The Chairman of the European Conservatives and Reformists, Martin Callanan, is relying on the UK Independence Party to poach enough Labour votes to save his seat in tonight’s (25 May) European Parliament elections
Martin Callanan, a Conservative, is expected to be in a straight fight with Labour’s second candidate for the third and final seat for his region, the North East of the UK. Labour and the UK Independence Party will take the first two seats, according to polls. Jude Kirton Darling is Labour’s first name on the list, followed by Paul Brannen. Brannen, like Callanan, is based in Newcastle. Jonathan William Arnott is UKIP’s candidate.
ECR sources expressed hope that the surge in support for UKIP would harm Labour more than the Conservatives. They said the swing toward UKIP was coming from Labour voters, traditionally the majority party in the North East.
By costing Labour votes, UKIP could ensure that Callanan, 52, retains his seat by virtue of the D’Hondt system of proportional representation. In the system, the number of votes a party gets is divided by the number of seats it has won plus one.
But there is a real risk that Labour will take a second seat. Conservatives have diverted resources from other safer seats to Callanan’s constituency as part of the campaign, which seeks to cast Callanan as “Britain’s best friend in Brussels.”
The dominant party in the ECR is concerned at the potential loss of face if Callanan is not re-elected. Callanan is in his constituency for the count.
In the local elections for Newcastle, Gateshead, South Tyneside and Sunderland, major authorities in the North East, Labour held their councils; a pattern reflected elsewhere in the region.
The results are due from 11 PM tonight. If Callanan does lose his seat, the ECR will elect his replacement at the beginning of the next Parliament. Sources said they expected any replacement to be drawn from the ranks of the Conservatives.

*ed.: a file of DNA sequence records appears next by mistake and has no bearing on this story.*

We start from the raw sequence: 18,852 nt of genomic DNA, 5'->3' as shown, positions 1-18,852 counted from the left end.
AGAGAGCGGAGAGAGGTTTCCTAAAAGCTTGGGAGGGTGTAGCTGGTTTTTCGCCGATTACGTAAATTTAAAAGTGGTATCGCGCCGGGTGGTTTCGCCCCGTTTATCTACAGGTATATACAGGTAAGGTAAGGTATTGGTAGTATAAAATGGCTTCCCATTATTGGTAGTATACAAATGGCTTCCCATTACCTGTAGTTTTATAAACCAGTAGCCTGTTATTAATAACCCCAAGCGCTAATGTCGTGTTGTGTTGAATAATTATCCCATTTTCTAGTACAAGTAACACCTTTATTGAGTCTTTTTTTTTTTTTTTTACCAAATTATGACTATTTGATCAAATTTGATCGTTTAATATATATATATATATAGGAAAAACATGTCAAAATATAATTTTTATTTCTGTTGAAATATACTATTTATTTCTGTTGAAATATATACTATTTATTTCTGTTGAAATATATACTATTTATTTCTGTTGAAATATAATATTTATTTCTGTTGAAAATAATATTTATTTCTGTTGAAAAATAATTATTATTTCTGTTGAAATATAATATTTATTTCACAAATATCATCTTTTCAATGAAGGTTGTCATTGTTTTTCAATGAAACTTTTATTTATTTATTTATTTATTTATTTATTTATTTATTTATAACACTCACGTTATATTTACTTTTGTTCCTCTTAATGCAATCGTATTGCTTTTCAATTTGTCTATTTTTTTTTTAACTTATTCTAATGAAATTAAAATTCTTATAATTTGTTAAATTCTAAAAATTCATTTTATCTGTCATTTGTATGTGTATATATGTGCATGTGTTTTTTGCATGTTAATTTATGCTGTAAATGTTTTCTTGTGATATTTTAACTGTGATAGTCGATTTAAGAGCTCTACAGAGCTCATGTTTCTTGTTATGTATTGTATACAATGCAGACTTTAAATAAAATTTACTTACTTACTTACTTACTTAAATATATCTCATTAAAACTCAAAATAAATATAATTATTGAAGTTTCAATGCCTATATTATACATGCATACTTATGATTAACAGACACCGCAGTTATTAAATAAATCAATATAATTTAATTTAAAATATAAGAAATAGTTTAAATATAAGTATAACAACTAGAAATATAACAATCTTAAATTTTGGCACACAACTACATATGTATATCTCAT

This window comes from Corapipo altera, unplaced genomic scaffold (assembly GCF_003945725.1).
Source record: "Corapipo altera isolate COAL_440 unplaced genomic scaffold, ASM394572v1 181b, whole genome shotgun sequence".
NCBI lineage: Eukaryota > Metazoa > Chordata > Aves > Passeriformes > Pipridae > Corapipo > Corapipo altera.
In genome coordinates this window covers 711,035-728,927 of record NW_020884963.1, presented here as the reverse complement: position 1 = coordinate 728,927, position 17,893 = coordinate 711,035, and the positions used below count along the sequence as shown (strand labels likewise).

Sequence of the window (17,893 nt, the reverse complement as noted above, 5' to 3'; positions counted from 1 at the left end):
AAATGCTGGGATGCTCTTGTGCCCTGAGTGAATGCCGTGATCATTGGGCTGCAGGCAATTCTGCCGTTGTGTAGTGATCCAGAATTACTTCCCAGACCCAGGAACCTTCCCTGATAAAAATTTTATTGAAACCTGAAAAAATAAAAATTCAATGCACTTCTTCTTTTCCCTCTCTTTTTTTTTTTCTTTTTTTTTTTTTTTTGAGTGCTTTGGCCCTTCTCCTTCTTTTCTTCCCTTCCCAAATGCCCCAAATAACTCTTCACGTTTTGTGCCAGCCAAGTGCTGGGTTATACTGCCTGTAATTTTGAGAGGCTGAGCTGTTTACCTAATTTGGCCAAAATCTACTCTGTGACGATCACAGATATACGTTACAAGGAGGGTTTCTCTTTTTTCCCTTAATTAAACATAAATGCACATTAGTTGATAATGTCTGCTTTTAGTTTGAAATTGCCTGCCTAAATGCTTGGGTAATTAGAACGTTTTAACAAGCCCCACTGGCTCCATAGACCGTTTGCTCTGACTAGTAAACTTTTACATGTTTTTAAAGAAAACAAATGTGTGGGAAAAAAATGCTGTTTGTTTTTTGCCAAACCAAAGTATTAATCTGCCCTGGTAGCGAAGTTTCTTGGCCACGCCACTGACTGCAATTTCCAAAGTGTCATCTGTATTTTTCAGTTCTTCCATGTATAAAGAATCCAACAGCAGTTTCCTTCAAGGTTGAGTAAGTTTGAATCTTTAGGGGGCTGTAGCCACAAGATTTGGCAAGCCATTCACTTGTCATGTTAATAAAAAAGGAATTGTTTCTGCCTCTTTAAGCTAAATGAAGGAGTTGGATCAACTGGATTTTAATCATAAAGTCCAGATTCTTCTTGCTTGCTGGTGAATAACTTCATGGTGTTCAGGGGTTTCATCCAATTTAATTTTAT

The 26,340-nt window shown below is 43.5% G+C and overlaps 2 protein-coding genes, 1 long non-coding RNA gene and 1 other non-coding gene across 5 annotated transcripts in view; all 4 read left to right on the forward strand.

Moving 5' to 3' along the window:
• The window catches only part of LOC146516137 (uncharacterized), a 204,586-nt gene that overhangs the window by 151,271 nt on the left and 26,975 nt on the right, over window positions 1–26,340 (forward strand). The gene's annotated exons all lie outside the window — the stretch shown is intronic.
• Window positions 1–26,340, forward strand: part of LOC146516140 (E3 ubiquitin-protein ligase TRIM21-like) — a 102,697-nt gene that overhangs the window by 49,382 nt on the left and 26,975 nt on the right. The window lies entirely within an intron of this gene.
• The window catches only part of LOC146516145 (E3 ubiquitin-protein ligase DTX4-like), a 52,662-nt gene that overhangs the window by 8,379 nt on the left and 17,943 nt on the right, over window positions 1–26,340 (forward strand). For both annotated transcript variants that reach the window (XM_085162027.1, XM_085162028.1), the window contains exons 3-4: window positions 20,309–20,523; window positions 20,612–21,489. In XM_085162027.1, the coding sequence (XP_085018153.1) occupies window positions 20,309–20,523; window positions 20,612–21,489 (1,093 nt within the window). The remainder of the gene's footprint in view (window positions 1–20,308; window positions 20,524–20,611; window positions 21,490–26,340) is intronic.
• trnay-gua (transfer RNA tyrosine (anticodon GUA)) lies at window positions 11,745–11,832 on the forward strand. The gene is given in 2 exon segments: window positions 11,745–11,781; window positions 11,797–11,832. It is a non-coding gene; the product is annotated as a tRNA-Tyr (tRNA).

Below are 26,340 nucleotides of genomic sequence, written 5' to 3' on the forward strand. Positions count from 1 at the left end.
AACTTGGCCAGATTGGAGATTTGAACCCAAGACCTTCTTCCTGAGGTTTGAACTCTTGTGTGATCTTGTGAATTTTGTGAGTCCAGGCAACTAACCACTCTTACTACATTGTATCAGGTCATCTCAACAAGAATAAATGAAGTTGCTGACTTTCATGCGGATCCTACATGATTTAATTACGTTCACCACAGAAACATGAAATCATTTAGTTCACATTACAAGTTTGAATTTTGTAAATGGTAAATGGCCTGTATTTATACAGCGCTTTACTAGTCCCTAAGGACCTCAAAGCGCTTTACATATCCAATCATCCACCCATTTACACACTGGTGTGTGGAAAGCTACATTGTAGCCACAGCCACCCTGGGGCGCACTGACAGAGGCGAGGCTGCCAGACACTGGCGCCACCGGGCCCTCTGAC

Callanan, a Eurosceptic, was first elected in 1999 and re-elected in 2004 and 2009. In December 2011, he became Chairman of the ECR group.
He was won praise for being a tough yet engaged negotiator. Despite their smaller size, the ECR have successfully influenced important pieces of legislation, especially in financial services.
Callanan is a member of the Conference of Presidents, the Committee on Environment, Public Health and Food Safety and the Delegation to the ACP-EU Joint Parliamentary Assembly.
He has also campaigned in favour of e-cigarettes, an allegedly healthier alternative to smoking tobacco. He argued that recent European Parliament legislation would turn smokers back to traditional cigarettes.
Better news for ECR
While bracing themselves for disappointing exit polls, sources indicated they expected several parties to join the group after the election.
The ECR would not comment on any potential new members for its parliamentary grouping, but EurActiv understands they could be bolstered by new arrivals from both the centre-right European People’s Party, and the liberal ALDE.
Any EPP defectors are likely to come from southern Europe, where resentment towards Germany’s Chancellor Angela Merkel is strong.
Meanwhile, Bart De Wever’s New Flemish Alliance (N-VA) is set for electoral triumph in Belgium. Belgian voters are expected to hand the NVA victory at regional and federal level.
But even a landslide would only translate into four seats in the European Parliament, forcing the N-VA to forge new alliances.
Currently they are a member of the European Free Alliance, a group joined with the Greens. But relations between the N-VA and the Belgian Greens have soured, and the NVA is widely expected to join the ECR.